for on the desktop

A few days ago on ADS-L, Wilson Gray reported this example:

iTunar Desktop is a small iTunes info viewer for on the desktop. (link)

and queried for on.

The short response is that this is just a P (for) with a PP object (on the desktop) — an ordinary construction of English (in The cognac is for after dinner, I took the basket from under the desk, etc.), discussed in the big grammars of standard English (like CGEL). So the structure of

(1) for on the desktop


(2) P1 + [ P2 + NP]

and for on isn’t a constituent within (1).

But that’s not the end of the story.

What complicates things is that corresponding to (1), with structure (2), there is the roughly equivalent

(3) for the desktop

with the structure

(4) P1 + NP

What makes this possible is that the default P for location with respect to a plane surface (like a desktop) is on, so that (3) can be understood as having an “implicit on“, with the NP the desktop understood like on the desktop (which contrasts with other expressions of location, which require P2: for under the desktop, for near the desktop, for above the desktop, etc.).

To sum up things so far: (1) and (3) are alternative expressions, (1) having the locational relationship explicitly marked, (3) having it implicit. That is, (3) behaves like a “bare NP adverbial”, an NP functioning like a P-marked adverbial: compare

We met Sunday. [bare]
We met on Sunday. [P-marked]

As I pointed out here, the relationship between bare and P-marked adverbials is complex; many P-marked adverbials (like at 6 o’clock  in We met at 6 o’clock) have no bare counterpart; some bare adverbials (like yesterday in We met yesterday) have no P-marked counterpart in standard English; and there is considerable variation for some cases. These are very well-studied phenomena, though there’s still a lot to be figured out.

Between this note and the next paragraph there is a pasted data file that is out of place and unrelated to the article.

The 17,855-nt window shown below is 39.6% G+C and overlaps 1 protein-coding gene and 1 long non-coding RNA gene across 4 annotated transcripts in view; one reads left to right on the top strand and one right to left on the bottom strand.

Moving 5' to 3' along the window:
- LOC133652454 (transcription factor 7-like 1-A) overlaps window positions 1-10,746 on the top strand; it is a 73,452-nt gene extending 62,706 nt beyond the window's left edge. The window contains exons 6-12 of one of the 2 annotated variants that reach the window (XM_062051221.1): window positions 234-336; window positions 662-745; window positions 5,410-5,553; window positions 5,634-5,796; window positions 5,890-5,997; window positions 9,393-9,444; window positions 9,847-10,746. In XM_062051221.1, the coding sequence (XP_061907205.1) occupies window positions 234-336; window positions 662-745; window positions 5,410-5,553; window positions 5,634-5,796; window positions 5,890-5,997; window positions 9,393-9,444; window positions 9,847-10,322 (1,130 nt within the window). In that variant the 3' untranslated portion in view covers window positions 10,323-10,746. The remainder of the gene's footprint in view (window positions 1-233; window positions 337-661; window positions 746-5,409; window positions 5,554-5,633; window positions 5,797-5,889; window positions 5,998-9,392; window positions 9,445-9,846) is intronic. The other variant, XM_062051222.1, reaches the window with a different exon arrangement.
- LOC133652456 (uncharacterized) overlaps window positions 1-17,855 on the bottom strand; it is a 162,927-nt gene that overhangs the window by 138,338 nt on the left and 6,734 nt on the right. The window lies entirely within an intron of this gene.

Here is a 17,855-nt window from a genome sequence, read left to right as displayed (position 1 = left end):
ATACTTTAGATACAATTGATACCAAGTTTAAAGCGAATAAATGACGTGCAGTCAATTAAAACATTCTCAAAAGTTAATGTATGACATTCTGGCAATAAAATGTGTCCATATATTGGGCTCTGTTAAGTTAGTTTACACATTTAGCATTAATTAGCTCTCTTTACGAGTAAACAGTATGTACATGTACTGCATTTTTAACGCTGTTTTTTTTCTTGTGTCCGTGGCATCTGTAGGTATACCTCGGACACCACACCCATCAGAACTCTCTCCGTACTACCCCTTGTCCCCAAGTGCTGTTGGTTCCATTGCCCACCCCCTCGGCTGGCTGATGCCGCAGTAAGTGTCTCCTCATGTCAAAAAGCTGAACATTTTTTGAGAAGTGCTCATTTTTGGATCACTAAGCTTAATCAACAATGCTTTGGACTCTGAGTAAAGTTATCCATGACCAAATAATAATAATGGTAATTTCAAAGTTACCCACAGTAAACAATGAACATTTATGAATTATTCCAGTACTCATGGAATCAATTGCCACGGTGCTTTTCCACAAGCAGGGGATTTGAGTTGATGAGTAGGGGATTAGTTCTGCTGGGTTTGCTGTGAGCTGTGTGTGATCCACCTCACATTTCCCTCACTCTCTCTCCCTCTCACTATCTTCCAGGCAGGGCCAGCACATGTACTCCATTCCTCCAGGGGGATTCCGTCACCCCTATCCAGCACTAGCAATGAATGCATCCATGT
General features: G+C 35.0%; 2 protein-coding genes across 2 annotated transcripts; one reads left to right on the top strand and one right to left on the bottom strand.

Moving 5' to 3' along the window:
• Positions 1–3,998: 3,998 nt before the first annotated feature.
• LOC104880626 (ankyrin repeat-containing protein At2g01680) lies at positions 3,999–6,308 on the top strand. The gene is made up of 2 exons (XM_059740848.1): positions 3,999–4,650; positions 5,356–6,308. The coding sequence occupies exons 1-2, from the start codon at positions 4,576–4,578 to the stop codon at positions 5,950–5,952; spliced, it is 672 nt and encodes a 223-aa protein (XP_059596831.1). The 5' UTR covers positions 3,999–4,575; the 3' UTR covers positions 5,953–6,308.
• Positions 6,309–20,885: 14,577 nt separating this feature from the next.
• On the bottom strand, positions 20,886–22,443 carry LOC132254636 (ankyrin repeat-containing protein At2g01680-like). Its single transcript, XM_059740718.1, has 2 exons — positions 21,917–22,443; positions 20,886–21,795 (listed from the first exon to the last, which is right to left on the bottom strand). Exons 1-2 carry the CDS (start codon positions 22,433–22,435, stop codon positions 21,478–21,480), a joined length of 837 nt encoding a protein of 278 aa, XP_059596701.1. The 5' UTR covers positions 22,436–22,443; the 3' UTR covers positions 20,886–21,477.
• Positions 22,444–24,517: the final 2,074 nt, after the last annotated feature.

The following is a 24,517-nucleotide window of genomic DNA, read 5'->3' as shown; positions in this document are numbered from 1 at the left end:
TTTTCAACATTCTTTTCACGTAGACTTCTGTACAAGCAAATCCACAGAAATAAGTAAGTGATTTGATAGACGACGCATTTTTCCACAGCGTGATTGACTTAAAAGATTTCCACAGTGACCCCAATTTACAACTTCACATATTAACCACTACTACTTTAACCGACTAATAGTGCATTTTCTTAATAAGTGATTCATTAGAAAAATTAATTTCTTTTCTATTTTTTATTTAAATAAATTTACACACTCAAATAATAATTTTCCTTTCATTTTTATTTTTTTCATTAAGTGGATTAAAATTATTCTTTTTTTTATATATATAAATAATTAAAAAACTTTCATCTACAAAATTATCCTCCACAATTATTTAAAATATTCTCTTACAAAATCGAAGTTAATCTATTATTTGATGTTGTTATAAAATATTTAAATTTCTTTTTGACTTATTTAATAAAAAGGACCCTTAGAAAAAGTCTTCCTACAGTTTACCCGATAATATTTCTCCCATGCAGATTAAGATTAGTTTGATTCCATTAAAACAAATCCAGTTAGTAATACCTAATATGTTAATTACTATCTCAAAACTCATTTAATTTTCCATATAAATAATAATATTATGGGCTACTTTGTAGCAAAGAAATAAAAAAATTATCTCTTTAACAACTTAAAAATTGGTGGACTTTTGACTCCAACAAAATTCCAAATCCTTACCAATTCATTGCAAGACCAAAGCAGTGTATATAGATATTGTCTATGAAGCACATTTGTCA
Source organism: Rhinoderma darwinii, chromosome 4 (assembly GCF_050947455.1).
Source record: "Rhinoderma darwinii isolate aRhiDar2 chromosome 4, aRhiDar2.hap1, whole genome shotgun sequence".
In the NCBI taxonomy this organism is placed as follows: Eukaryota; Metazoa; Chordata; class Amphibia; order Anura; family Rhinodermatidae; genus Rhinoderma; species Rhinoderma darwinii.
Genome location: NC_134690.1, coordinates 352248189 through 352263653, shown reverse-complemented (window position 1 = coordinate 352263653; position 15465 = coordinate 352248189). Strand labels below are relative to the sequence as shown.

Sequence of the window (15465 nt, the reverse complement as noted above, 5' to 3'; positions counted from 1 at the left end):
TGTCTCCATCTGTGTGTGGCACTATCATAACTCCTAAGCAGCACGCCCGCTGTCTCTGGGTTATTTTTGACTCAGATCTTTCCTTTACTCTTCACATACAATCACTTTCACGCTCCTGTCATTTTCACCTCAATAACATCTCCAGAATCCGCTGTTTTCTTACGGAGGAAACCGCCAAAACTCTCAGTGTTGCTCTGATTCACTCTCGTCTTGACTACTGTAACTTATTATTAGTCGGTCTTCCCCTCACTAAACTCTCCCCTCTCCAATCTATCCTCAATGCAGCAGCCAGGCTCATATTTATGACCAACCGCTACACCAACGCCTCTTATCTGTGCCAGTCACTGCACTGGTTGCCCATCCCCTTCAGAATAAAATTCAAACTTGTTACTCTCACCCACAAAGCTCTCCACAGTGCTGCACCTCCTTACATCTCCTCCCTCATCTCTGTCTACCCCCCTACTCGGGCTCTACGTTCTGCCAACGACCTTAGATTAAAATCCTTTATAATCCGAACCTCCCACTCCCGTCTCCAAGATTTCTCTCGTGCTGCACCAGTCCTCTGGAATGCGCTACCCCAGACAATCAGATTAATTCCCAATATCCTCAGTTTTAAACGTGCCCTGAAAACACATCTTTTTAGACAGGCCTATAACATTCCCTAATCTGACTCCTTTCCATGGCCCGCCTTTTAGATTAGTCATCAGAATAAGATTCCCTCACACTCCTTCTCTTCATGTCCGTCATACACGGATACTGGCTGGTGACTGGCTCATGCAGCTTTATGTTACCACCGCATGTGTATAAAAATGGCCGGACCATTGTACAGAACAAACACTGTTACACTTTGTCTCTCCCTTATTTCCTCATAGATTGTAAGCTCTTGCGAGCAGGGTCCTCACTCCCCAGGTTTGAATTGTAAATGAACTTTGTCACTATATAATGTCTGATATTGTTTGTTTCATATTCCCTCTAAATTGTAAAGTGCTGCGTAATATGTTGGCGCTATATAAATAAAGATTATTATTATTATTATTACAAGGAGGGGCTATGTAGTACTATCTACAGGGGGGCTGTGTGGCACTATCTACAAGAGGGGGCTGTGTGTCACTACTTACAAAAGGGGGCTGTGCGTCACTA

But the simple fact of the matter is that structures like (2) and (4) are sometimes in alternation, whatever the details are for particular cases; a grammar of English has to describe these facts. Indeed, you can argue that it’s good to have available both an explicitly marked construction like (2), which has the virtue of clarity, and an implicitly marked construction like (4), which has the virtue of brevity.

But some people aren’t content to leave things at that. If you’re intolerant of variation and tend to insist that there should be One Right Way of saying things, then alternatives like (1) and (3) — or, more generally, (2) and (4) — will be suspect. You’ll want to pick one variant as the correct (or at least favored) one; call this the central variant. And you’ll treat the other variants as deviations from the central one (hence viewing the central variant as basic in some significant sense). If you follow this train of thought out, you’ll end up assigning non-central variants to some umbrella category of mistakes — in particular, violations of one of the terrible twins Omit Needless Words (ONW) and Include All Necessary Words (IANW).

For bare vs. P-marked adverbials, this is the choice between labeling the bare variants as unacceptably truncated and labeling the P-marked variants as unacceptably pleonastic. As it turns out, for run-of-the-mill cases like We met (on) Sunday, I haven’t come across critics who reject one of the alternatives in favor of the other — even critics who are otherwise dogged in their pursuit of ONW or IANW. (One colleague of mine suggests, harshly, that these critics countenance the alternations because (a) they are idiots, (b) they are hypocrites, (c) they didn’t think their position through, and (d) nobody could carry the program through consistently.) I haven’t seen objections specifically to either (1) or (3), though I suspect that the sequence of Ps for on in (1) would cause some critics to label (1) pleonastic, a failure to apply ONW. Probably it was the sequence of Ps that led Wilson Gray into questioning (1) in the first place.

For a later posting: the many ways you can end up with a sequence of two Ps in English. (The use of the P for in (1) and (3) could use some attention too, but I don’t know enough about that to post about it at the moment.)

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